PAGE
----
Among my guy friends, we do not often call each other by our first names.
“Dude,” “bro,” “hermano,” “brother from another mother” and “yo” are popular favorites, especially in social media postings.
Even when we get close to using our names, it still is not quite right.
Many of my friends call me “Mele,” often as a way to underscore some misstep of mine, as in: “Nice going, Mele.”
It’s also a moniker I use at work, a practice dating back many years when I worked in a newsroom and there were four reporters named Chris.
Anytime someone called “Chris,” we all poked our heads up from our cubicles like prairie dogs.
Among my childhood chums, there are also bastardized names.
Pedro goes by his middle name, Raphael, which gets translated to Ralph, a practice that dates back decades to avoid confusion with his older brother and father, who are also named Pedro.
Silvio gets called “Sliv,” John is “Juanito,” “Father John,” (for his pious ways and strong faith) or “Mannix,” when we want to pass judgment on his driving.
And Rich generally gets referred to as “Super Dad” because he is a committed, all-in kind of father.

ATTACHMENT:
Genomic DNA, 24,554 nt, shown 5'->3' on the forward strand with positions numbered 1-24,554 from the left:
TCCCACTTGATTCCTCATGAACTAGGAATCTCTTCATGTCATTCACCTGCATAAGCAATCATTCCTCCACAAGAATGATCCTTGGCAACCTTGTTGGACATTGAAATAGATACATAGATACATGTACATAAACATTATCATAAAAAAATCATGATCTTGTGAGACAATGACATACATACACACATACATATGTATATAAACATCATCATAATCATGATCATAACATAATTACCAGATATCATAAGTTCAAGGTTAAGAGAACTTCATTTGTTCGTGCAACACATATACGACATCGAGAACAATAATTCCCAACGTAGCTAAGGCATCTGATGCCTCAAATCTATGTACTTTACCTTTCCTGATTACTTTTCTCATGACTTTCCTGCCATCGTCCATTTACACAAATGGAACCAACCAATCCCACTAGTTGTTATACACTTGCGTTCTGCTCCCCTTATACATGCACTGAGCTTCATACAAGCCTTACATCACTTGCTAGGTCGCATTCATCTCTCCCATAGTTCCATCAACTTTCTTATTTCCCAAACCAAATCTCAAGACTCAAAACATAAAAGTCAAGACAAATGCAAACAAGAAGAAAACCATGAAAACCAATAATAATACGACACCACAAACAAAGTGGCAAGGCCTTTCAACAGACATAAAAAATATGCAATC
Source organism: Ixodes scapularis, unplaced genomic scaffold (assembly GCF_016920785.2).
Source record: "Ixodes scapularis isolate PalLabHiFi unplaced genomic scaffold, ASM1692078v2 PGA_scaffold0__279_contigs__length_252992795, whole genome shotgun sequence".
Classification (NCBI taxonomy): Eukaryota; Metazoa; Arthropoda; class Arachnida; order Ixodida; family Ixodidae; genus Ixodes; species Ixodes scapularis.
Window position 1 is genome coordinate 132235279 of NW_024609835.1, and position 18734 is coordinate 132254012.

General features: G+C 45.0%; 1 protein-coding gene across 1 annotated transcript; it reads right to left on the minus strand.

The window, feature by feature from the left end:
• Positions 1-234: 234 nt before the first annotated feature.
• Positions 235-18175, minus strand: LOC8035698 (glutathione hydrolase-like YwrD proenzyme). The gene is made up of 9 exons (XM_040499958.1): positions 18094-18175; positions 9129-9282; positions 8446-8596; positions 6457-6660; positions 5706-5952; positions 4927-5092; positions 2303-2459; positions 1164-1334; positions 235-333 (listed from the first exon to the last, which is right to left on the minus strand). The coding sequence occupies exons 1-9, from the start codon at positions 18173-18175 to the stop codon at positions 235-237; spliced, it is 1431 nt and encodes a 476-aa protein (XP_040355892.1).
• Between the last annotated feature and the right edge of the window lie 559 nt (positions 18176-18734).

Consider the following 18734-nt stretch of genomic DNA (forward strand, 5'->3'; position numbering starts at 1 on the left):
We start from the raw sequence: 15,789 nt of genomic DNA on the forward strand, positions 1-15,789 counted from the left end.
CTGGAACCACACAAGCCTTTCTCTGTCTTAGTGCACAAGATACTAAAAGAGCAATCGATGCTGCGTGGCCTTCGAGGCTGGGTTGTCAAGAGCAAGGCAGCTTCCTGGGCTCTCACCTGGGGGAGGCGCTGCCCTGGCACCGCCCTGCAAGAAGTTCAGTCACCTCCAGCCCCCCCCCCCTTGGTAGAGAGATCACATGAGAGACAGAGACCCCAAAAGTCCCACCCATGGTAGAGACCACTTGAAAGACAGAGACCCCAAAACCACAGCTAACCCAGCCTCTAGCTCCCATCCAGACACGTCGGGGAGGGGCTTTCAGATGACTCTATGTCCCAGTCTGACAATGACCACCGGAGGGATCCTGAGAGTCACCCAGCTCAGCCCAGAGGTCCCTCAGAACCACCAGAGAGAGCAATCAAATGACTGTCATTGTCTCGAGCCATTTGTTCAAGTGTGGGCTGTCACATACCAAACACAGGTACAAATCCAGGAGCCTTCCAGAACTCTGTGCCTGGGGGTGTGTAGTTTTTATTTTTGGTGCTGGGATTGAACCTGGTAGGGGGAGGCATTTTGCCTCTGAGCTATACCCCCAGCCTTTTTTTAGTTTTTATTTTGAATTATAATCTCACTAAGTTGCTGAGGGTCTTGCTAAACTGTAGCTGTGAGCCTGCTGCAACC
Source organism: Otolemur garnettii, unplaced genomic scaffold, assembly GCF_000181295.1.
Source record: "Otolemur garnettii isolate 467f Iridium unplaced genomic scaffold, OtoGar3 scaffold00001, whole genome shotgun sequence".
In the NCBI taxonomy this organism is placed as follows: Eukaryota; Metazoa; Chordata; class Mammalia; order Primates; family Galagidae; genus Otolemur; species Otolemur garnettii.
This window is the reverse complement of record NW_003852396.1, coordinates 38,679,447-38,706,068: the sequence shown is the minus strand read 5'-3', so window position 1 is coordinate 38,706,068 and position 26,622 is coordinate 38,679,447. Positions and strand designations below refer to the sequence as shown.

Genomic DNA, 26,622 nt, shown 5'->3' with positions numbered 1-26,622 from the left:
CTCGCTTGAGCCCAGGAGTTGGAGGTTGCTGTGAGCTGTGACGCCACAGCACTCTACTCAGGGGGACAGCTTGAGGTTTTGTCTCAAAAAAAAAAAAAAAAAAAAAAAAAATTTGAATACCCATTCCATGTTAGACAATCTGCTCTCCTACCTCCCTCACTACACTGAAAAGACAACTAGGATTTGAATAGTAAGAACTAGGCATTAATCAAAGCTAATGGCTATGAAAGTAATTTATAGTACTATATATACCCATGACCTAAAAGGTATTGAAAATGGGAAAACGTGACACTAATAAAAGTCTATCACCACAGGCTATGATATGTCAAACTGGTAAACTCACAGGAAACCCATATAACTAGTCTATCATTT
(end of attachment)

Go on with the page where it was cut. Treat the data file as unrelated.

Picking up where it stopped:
Even my younger son has not escaped this convention among my friends.
Years ago, Pedro (aka Ralph) was having a hard time recalling Daniel’s name and took to calling him “Brian.”
That stuck, and after a while, Dan became known as “AKA” as in “also known as” Brian.
Even here at home, my wife and I will refer to him as “YMD” for “Young Master Daniel.”
This was a practice we extended even to our dads, calling them Mr. M, Mr. O, Mr. R, and so forth.
It is a peculiar practice among men, if you think about it.
I mean, I can approach a gas station attendant, a ticket-taker, a cabbie – just about any male stranger — in a public setting and call him “buddy,” “chief,” or “boss” and feel 100 percent comfortable with it.
In fact, I do it pretty often without even thinking about it.
Now could you imagine a woman doing that to another woman?
Somehow, I don’t think so.
My friends and I will on occasion refer to each other by our first names when we are discussing something more intimate.
It is a way to verbally signal a shift in the conversation into a space reserved to keep the serious and the silly separate.
By using the other handles we do, it is a way to keep things light and to hold things at a distance. In other words, the use of the nicknames makes the conversation informal, impersonal and ultimately more comfortable.